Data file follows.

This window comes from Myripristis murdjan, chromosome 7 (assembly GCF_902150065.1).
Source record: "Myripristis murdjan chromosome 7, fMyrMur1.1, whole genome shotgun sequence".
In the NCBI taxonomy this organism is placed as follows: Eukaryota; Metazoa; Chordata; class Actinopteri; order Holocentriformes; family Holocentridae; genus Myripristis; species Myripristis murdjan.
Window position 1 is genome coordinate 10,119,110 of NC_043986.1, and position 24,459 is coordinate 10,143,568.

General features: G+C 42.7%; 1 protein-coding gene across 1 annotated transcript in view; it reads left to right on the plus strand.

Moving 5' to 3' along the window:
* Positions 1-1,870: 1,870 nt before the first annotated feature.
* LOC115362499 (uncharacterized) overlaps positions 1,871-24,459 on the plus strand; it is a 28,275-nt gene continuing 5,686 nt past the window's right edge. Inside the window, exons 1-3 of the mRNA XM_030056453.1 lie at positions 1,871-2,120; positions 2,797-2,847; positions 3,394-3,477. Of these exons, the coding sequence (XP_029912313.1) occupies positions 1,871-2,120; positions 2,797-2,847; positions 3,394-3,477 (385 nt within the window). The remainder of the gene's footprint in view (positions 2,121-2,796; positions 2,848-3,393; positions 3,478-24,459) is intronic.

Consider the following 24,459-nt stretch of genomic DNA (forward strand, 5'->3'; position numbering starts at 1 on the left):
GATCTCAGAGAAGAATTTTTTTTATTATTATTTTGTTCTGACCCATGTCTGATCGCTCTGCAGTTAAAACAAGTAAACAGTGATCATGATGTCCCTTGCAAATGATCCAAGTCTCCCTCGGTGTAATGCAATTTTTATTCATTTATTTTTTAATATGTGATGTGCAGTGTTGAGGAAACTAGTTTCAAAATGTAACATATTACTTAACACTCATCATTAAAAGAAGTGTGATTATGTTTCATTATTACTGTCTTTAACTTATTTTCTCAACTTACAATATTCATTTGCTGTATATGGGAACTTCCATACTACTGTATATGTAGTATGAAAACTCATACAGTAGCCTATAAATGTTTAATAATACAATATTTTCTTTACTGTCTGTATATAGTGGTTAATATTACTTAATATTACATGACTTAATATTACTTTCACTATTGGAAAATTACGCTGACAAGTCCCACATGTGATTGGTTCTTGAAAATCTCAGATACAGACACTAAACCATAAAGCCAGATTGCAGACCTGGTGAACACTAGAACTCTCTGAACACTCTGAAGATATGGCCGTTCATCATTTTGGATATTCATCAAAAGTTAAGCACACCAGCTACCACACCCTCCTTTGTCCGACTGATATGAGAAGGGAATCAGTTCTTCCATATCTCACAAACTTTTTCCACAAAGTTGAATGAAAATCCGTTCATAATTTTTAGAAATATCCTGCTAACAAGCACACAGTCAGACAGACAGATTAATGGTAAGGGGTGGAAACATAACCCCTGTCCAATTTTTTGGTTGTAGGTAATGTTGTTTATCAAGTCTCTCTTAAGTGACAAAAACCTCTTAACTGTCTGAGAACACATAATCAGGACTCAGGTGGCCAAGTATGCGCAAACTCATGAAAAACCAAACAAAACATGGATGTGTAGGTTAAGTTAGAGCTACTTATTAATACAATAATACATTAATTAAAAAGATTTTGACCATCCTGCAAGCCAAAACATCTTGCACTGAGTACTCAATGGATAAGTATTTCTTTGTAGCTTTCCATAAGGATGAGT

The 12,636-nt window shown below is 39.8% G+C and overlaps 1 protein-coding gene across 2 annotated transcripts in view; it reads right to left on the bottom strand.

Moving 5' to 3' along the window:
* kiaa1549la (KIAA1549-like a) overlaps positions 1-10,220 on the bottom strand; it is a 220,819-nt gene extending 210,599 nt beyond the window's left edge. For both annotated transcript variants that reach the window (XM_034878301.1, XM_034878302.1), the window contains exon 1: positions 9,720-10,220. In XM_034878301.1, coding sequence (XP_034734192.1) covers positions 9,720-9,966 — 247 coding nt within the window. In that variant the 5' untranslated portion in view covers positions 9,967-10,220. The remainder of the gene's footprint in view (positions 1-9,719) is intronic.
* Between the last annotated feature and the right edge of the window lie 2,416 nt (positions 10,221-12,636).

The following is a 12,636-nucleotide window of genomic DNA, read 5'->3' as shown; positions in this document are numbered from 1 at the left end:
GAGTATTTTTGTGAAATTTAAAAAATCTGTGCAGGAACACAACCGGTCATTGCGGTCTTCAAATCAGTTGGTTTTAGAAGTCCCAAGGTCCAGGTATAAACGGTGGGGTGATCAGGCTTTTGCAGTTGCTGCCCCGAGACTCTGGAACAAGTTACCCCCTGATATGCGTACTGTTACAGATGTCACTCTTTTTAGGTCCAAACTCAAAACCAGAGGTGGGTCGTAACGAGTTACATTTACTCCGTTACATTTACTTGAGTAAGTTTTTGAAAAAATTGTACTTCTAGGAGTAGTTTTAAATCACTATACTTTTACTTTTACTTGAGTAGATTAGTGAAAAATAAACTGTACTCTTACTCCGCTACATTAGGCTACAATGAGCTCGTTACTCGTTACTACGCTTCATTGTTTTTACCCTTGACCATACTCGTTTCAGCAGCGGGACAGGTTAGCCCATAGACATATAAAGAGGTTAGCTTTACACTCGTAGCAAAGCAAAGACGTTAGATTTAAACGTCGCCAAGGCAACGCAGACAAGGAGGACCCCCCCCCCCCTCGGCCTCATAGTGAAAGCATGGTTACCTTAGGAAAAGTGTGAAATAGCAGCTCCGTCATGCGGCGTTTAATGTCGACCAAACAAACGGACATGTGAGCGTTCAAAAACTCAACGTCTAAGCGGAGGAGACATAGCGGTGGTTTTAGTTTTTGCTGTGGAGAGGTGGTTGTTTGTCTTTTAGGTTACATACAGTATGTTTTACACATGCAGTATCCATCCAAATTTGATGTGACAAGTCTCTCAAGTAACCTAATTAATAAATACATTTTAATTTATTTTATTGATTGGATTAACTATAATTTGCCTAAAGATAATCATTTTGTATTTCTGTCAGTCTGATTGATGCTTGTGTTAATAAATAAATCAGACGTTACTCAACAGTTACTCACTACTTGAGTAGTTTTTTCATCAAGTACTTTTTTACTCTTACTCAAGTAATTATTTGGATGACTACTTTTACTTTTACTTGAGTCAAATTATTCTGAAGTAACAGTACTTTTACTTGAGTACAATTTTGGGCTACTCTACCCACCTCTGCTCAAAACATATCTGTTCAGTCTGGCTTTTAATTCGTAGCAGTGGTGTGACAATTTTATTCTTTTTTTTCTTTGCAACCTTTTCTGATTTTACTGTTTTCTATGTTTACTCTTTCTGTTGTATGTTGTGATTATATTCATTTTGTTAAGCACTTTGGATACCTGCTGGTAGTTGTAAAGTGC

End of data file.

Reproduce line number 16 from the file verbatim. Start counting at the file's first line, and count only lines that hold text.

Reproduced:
GAGTATTTTTGTGAAATTTAAAAAATCTGTGCAGGAACACAACCGGTCATTGCGGTCTTCAAATCAGTTGGTTTTAGAAGTCCCAAGGTCCAGGTATAAACGGTGGGGTGATCAGGCTTTTGCAGTTGCTGCCCCGAGACTCTGGAACAAGTTACCCCCTGATATGCGTACTGTTACAGATGTCACTCTTTTTAGGTCCAAACTCAAAACCAGAGGTGGGTCGTAACGAGTTACATTTACTCCGTTACATTTACTTGAGTAAGTTTTTGAAAAAATTGTACTTCTAGGAGTAGTTTTAAATCACTATACTTTTACTTTTACTTGAGTAGATTAGTGAAAAATAAACTGTACTCTTACTCCGCTACATTAGGCTACAATGAGCTCGTTACTCGTTACTACGCTTCATTGTTTTTACCCTTGACCATACTCGTTTCAGCAGCGGGACAGGTTAGCCCATAGACATATAAAGAGGTTAGCTTTACACTCGTAGCAAAGCAAAGACGTTAGATTTAAACGTCGCCAAGGCAACGCAGACAAGGAGGACCCCCCCCCCCCTCGGCCTCATAGTGAAAGCATGGTTACCTTAGGAAAAGTGTGAAATAGCAGCTCCGTCATGCGGCGTTTAATGTCGACCAAACAAACGGACATGTGAGCGTTCAAAAACTCAACGTCTAAGCGGAGGAGACATAGCGGTGGTTTTAGTTTTTGCTGTGGAGAGGTGGTTGTTTGTCTTTTAGGTTACATACAGTATGTTTTACACATGCAGTATCCATCCAAATTTGATGTGACAAGTCTCTCAAGTAACCTAATTAATAAATACATTTTAATTTATTTTATTGATTGGATTAACTATAATTTGCCTAAAGATAATCATTTTGTATTTCTGTCAGTCTGATTGATGCTTGTGTTAATAAATAAATCAGACGTTACTCAACAGTTACTCACTACTTGAGTAGTTTTTTCATCAAGTACTTTTTTACTCTTACTCAAGTAATTATTTGGATGACTACTTTTACTTTTACTTGAGTCAAATTATTCTGAAGTAACAGTACTTTTACTTGAGTACAATTTTGGGCTACTCTACCCACCTCTGCTCAAAACATATCTGTTCAGTCTGGCTTTTAATTCGTAGCAGTGGTGTGACAATTTTATTCTTTTTTTTCTTTGCAACCTTTTCTGATTTTACTGTTTTCTATGTTTACTCTTTCTGTTGTATGTTGTGATTATATTCATTTTGTTAAGCACTTTGGATACCTGCTGGTAGTTGTAAAGTGC